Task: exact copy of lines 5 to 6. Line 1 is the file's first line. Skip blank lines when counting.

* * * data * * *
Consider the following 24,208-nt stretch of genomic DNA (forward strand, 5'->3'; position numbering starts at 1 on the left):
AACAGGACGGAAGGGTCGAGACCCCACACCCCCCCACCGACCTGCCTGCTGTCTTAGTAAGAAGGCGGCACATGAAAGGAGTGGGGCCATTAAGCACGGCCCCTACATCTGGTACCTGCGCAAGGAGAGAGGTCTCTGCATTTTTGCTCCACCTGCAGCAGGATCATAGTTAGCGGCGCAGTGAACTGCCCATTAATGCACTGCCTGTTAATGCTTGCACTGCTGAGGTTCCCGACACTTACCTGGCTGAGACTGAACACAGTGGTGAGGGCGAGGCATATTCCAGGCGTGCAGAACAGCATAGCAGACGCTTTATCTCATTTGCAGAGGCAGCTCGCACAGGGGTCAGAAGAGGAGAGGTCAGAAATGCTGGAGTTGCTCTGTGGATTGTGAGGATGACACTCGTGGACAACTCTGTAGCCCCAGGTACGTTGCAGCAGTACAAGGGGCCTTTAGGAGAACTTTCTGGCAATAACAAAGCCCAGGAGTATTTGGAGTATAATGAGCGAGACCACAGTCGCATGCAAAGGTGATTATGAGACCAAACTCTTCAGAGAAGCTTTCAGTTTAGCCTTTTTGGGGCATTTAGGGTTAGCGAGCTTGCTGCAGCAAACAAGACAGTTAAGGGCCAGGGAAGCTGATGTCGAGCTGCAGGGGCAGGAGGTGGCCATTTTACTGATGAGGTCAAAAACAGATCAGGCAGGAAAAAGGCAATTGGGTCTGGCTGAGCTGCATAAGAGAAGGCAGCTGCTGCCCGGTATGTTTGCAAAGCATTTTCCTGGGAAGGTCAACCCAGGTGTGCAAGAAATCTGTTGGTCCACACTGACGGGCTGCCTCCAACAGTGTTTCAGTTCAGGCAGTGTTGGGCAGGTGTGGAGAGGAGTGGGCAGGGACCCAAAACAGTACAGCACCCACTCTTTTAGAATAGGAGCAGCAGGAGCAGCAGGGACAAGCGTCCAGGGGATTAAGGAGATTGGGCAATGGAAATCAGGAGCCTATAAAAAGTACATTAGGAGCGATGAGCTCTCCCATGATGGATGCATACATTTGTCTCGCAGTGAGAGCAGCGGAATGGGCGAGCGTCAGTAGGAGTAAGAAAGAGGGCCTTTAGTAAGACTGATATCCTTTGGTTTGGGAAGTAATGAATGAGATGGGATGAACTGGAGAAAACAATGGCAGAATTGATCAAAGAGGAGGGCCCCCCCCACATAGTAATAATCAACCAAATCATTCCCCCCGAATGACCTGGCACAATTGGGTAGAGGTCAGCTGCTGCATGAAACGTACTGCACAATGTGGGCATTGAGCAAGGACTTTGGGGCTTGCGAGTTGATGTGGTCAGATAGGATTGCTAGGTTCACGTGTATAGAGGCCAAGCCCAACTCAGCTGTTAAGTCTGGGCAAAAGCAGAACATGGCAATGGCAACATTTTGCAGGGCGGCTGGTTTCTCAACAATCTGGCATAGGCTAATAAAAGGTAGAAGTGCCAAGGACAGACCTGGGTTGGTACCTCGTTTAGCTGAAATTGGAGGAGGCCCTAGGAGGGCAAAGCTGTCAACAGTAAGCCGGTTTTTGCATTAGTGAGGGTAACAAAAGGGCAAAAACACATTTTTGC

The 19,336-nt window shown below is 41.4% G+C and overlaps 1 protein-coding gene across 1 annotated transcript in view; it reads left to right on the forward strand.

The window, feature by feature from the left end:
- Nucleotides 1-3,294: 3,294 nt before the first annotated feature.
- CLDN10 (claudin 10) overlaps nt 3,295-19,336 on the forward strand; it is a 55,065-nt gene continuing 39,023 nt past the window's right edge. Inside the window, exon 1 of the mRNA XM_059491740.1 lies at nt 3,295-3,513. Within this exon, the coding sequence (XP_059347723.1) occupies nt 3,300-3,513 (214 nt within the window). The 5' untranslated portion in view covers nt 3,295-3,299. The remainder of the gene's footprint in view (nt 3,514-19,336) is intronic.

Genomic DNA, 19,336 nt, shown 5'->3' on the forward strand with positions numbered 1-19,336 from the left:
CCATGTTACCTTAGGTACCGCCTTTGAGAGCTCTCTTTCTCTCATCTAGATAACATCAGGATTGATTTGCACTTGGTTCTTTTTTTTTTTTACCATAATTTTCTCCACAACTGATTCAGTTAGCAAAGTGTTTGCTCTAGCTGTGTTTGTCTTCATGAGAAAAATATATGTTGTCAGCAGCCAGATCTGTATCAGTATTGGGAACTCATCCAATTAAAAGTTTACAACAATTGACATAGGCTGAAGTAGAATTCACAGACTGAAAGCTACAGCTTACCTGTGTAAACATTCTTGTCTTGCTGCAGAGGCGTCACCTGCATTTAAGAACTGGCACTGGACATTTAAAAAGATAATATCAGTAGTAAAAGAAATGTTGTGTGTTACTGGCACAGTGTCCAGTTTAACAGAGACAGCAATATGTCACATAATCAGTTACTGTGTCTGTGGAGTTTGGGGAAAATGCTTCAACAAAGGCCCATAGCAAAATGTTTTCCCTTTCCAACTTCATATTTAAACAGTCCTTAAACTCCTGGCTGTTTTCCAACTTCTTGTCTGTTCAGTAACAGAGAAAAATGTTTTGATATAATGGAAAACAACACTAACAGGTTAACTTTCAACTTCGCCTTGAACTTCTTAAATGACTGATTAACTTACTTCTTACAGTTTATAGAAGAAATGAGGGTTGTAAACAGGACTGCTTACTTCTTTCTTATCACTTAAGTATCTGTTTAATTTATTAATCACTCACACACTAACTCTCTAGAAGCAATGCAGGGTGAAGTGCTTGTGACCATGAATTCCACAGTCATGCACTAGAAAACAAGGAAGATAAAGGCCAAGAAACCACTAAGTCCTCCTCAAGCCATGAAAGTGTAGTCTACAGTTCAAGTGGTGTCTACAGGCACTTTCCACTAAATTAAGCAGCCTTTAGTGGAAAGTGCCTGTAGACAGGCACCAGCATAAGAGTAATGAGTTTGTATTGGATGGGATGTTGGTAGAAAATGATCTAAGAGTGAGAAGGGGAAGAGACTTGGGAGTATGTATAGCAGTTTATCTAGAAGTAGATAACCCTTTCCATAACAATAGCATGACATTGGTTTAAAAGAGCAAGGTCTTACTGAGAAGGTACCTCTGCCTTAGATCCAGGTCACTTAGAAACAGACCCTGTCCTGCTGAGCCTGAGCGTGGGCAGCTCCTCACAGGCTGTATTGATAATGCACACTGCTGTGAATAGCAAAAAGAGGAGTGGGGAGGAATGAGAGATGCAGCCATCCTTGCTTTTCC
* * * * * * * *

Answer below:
- Nucleotides 1-3,294: 3,294 nt before the first annotated feature.
- CLDN10 (claudin 10) overlaps nt 3,295-19,336 on the forward strand; it is a 55,065-nt gene continuing 39,023 nt past the window's right edge. Inside the window, exon 1 of the mRNA XM_059491740.1 lies at nt 3,295-3,513. Within this exon, the coding sequence (XP_059347723.1) occupies nt 3,300-3,513 (214 nt within the window). The 5' untranslated portion in view covers nt 3,295-3,299. The remainder of the gene's footprint in view (nt 3,514-19,336) is intronic.